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Building resilient children: “tooth-brushing for the mind”

Reos Partners
September, 2014


To bounce back from the pressures, stresses, and even traumas of their young lives, children and young people need to be resilient. Read about our approach to this challenge. 

If you had half a million pounds to experiment with creating projects to improve the mental health and personal resilience of children and young people aged 10-14 what would you do? Where would you begin? Who would you need to help you to make a systemic positive impact on young people’s lives? What daily or weekly activities would you propose children and young people undertake to avoid acquiring serious mental conditions and keep their minds healthy and strong?

We all know that we must brush our teeth daily to insure our long-term dental health and prevent tooth decay and both parents and schools (and dentists) pass this on to children, it is common knowledge. However, when it comes to our mental health, how to stay healthy and well in an increasingly complex world is more ambiguous. We are left to fend for ourselves. In general, our education systems do not teach children what they must do daily, or weekly to look after their long-term mental health and become more resilient to any adverse events they may face. Children may learn techniques or experience tools and ideas that may support them with their own mental well being and resilience at home, but this is in an ad-hoc manner and varies widely amongst families and communities. The Big Lottery Fund has developed an investment fund called HeadStart to give 12 regions of the UK precisely this opportunity: to support multi-stakeholder partnerships in developing new approaches to improve children’s and young people’s mental health and personal resilience.

Today young people in the UK are suffering from serious mental health conditions more than ever before. There is a lack of evidence on the causes of this trend or the right solutions for how to prevent it. Through this initiative, the Big Lottery are seeking to develop an evidence base to show how preventive measures taken for individuals in this age group can help them avoid serious mental health conditions, and reduce subsequent costs to public services, in later years.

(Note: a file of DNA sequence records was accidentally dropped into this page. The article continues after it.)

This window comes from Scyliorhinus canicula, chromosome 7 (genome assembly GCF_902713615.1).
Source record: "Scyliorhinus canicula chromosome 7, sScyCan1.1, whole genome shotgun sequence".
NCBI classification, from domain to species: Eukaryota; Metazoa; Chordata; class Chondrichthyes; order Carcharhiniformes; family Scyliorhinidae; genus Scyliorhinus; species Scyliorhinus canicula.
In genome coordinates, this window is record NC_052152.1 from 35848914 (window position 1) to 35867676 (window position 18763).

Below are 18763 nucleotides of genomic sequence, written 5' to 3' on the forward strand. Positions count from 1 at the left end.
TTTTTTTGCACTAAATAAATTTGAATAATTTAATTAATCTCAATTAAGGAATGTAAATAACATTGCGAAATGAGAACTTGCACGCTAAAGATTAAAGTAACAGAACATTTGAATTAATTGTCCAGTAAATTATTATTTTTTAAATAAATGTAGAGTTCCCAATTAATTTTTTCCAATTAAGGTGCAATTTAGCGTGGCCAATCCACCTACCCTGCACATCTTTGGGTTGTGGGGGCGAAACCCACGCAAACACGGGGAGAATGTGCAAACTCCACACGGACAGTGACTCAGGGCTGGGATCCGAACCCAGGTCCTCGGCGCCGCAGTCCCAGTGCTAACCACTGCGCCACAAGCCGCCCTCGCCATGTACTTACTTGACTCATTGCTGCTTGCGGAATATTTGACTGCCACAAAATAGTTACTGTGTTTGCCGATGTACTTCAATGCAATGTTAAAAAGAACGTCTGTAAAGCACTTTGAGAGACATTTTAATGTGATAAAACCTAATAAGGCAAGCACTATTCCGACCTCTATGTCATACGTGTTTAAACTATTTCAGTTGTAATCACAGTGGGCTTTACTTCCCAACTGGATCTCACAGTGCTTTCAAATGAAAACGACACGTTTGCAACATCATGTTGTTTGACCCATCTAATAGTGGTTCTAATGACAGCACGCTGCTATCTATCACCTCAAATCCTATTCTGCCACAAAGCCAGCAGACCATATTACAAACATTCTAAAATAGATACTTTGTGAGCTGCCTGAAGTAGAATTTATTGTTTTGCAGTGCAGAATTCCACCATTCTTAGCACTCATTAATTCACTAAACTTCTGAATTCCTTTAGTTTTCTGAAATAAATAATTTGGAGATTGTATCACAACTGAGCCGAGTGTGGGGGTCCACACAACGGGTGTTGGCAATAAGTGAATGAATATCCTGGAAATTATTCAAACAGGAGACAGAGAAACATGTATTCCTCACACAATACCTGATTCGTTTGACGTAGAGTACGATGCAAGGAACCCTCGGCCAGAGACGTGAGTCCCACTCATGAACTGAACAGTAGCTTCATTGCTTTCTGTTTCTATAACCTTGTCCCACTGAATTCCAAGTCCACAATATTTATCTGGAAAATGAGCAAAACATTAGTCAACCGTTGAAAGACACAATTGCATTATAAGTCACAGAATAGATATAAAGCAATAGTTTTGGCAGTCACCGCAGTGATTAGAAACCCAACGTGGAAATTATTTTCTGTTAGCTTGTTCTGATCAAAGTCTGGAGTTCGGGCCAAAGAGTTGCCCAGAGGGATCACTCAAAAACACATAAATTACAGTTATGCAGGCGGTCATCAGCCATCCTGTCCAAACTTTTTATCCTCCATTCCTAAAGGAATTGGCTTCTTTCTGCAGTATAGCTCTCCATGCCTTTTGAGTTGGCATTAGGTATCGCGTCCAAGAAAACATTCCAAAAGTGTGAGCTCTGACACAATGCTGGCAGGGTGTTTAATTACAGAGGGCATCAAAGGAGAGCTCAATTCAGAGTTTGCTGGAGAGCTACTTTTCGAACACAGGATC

The Headstart investment represents the single largest investment made to support the resilience of young people aged 10-14 in England. It is an opportunity to experiment, make mistakes, and learn what works to improve young people’s lives. This may involve working with a year group of children and extending to a whole school, or starting with a school and extending to a county.

Why is this needed?

The Big Lottery created the HeadStart Fund in response to both trends that show the mental health of British children and young people is getting worse rather than better and to consultations with young people that showed they need support to access help, understand mental health and well being and overcome the stigma surrounding mental health and mental health conditions. Research from the UK Charity Young Minds (see shows that three children in every British classroom have a diagnosable mental health disorder; 1 in 5 young adults show signs of an eating disorder; 1 in 12 deliberately self harm; and nearly 80,000 children and young people suffer from severe depression.